Tonight I wrote a poem.
When I was done, I read it over and thought it looked like a puddle of vomit in the toilet.
Unlike a puddle of vomit, I've saved it.
Like a puddle of vomit, I don't think I'll show it to anyone.
I mention this only because I'm still writing which is better than not writing at all.
Wednesday, January 20, 2010
Tonight I wrote a poem.
Tuesday, January 19, 2010
I go through strange food cravings. Not the kind of craving that a pregnant lady has, 'I have to have this right now or a small nation will suffer!' or the kind of craving you might have after work, 'gee, Mexican food sounds great tonight.' My cravings are much more constant and low-grade, but consuming in that it may be the only kind of good that sounds good to me.
When I was in London, twice I had tomato cravings. Both of them lasted six weeks. I ate fresh tomatoes, tomato sauce on Italian food, roasted tomatoes, tomato soup, tomato paste. If it can be made from a tomato, I probably put it in my cakehole. The Beautiful Competition was extremely tolerant of these cravings despite their nonsensical nature.
I've gone through others, but much less pronounced. Red meat. White sauce. Different kinds of cheeses. But these haven't lasted nearly as long.
Since I've come back to America, I've craved Buffalo sauce.
That's not entirely true. I didn't crave it the moment I landed. In some small town in Oregon, while the Beautiful Competition and I were driving back from Oklahoma, we ended up in a Denny's at 11 at night (the only thing open) and the Buffalo Fingers sounded good, so I ordered some. The waitress brought extra Buffalo sauce on the side, in which I dipped my fingers (the food, not my attached fingers.)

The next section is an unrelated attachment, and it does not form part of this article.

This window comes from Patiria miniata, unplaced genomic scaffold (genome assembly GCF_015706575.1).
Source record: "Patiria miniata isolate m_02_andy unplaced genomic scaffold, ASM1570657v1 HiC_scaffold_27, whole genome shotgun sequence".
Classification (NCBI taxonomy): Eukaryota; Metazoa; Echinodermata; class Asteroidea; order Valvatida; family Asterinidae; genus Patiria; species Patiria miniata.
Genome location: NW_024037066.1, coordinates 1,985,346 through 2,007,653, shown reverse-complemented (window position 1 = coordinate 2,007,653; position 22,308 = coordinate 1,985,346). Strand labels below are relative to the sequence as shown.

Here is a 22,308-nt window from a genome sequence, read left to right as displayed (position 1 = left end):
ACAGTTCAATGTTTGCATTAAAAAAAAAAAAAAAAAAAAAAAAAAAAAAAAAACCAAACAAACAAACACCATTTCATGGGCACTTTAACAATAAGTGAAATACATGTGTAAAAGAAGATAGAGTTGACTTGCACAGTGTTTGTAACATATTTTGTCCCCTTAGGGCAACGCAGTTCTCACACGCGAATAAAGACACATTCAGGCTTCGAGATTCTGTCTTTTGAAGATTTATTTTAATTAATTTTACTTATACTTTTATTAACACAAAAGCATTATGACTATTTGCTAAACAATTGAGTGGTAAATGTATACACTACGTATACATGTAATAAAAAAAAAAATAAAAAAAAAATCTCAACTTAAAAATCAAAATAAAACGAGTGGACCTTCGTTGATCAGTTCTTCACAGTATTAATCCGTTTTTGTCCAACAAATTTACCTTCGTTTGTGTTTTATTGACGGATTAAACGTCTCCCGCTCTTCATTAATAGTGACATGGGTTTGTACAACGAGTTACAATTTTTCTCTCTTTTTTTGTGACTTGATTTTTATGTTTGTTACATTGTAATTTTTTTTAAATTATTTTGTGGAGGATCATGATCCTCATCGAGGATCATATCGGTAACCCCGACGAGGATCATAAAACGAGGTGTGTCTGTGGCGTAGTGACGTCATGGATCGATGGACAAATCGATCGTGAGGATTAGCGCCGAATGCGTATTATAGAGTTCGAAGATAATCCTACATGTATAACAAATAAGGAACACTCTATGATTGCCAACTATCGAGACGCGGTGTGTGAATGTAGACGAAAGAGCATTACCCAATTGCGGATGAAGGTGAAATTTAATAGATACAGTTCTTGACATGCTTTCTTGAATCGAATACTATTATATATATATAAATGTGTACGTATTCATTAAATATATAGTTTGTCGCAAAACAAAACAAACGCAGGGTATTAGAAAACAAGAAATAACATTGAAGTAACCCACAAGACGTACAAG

Ever since then, I'm craving Buffalo sauce. This is definitely the 'strange craving' category. I've imagined a world - this world - where I could buy a 50 gallon drum of Buffalo sauce, the kind you'd only find in a school cafeteria or a fallout shelter. And take it home. And just start drinking it. Despite the fact that I'm well aware that this would be a Very Bad Idea.
I'm typing this up in an airport on the way out of town for a business trip. I just had some Buffalo wings. They were nothing more to me than a Buffalo sauce delivery system. There was a nice paste of sauce on the bottom of the plate when I was done. I wondered whether I could just suck it up through a straw and drink it. (In case you're wondering, propriety won out and I didn't attempt it. To my fellow Sea-Tac travellers: you're welcome.)
I cannot explain this craving. But right now, if I could eat Buffalo sauce for three meals a day, I probably would.
Om nom nom.
Monday, January 18, 2010
Back to the Future had it wrong.
Time is linear. If time travel were possible, it would only happen within the context of a single timeline, which is to say that anything 'changed' in the past would actually just be part of the same timeline, which is to say that it wouldn't change at all.
You can't actually go back in time to kill your grandfather before your father was born.